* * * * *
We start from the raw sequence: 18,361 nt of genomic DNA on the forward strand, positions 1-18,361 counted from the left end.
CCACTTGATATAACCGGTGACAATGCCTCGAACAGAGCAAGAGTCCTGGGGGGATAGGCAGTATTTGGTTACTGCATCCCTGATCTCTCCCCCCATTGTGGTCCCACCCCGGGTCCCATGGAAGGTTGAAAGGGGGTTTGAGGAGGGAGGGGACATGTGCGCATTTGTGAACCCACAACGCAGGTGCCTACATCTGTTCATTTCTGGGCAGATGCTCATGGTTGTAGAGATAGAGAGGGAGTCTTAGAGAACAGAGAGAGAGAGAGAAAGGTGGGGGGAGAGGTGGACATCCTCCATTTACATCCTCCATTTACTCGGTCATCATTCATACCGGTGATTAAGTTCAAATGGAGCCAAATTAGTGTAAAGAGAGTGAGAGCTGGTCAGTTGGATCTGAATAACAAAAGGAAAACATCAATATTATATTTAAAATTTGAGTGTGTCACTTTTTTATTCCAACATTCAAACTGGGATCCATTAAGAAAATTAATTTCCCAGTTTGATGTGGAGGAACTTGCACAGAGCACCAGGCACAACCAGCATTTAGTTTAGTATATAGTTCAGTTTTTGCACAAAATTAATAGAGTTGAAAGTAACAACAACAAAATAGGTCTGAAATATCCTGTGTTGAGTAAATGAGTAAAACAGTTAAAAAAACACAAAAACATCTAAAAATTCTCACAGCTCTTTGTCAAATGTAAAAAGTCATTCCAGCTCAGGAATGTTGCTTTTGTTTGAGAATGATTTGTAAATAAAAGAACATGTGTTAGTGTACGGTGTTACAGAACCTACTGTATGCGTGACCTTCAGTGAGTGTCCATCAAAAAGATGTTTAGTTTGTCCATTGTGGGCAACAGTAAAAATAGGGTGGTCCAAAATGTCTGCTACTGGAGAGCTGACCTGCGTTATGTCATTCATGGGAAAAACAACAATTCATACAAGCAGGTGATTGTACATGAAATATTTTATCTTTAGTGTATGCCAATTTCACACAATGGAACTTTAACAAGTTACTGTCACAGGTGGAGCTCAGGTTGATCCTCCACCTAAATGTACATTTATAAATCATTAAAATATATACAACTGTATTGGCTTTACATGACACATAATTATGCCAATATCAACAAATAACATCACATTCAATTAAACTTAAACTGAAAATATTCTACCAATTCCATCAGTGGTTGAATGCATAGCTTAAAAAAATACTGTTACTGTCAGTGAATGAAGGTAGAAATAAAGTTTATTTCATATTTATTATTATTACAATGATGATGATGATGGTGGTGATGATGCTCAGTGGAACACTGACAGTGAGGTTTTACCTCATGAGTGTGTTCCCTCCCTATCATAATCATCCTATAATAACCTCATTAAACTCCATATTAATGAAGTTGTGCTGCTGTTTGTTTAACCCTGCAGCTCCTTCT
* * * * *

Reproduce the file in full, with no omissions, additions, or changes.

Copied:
We start from the raw sequence: 18,361 nt of genomic DNA on the forward strand, positions 1-18,361 counted from the left end.
CCACTTGATATAACCGGTGACAATGCCTCGAACAGAGCAAGAGTCCTGGGGGGATAGGCAGTATTTGGTTACTGCATCCCTGATCTCTCCCCCCATTGTGGTCCCACCCCGGGTCCCATGGAAGGTTGAAAGGGGGTTTGAGGAGGGAGGGGACATGTGCGCATTTGTGAACCCACAACGCAGGTGCCTACATCTGTTCATTTCTGGGCAGATGCTCATGGTTGTAGAGATAGAGAGGGAGTCTTAGAGAACAGAGAGAGAGAGAGAAAGGTGGGGGGAGAGGTGGACATCCTCCATTTACATCCTCCATTTACTCGGTCATCATTCATACCGGTGATTAAGTTCAAATGGAGCCAAATTAGTGTAAAGAGAGTGAGAGCTGGTCAGTTGGATCTGAATAACAAAAGGAAAACATCAATATTATATTTAAAATTTGAGTGTGTCACTTTTTTATTCCAACATTCAAACTGGGATCCATTAAGAAAATTAATTTCCCAGTTTGATGTGGAGGAACTTGCACAGAGCACCAGGCACAACCAGCATTTAGTTTAGTATATAGTTCAGTTTTTGCACAAAATTAATAGAGTTGAAAGTAACAACAACAAAATAGGTCTGAAATATCCTGTGTTGAGTAAATGAGTAAAACAGTTAAAAAAACACAAAAACATCTAAAAATTCTCACAGCTCTTTGTCAAATGTAAAAAGTCATTCCAGCTCAGGAATGTTGCTTTTGTTTGAGAATGATTTGTAAATAAAAGAACATGTGTTAGTGTACGGTGTTACAGAACCTACTGTATGCGTGACCTTCAGTGAGTGTCCATCAAAAAGATGTTTAGTTTGTCCATTGTGGGCAACAGTAAAAATAGGGTGGTCCAAAATGTCTGCTACTGGAGAGCTGACCTGCGTTATGTCATTCATGGGAAAAACAACAATTCATACAAGCAGGTGATTGTACATGAAATATTTTATCTTTAGTGTATGCCAATTTCACACAATGGAACTTTAACAAGTTACTGTCACAGGTGGAGCTCAGGTTGATCCTCCACCTAAATGTACATTTATAAATCATTAAAATATATACAACTGTATTGGCTTTACATGACACATAATTATGCCAATATCAACAAATAACATCACATTCAATTAAACTTAAACTGAAAATATTCTACCAATTCCATCAGTGGTTGAATGCATAGCTTAAAAAAATACTGTTACTGTCAGTGAATGAAGGTAGAAATAAAGTTTATTTCATATTTATTATTATTACAATGATGATGATGATGGTGGTGATGATGCTCAGTGGAACACTGACAGTGAGGTTTTACCTCATGAGTGTGTTCCCTCCCTATCATAATCATCCTATAATAACCTCATTAAACTCCATATTAATGAAGTTGTGCTGCTGTTTGTTTAACCCTGCAGCTCCTTCT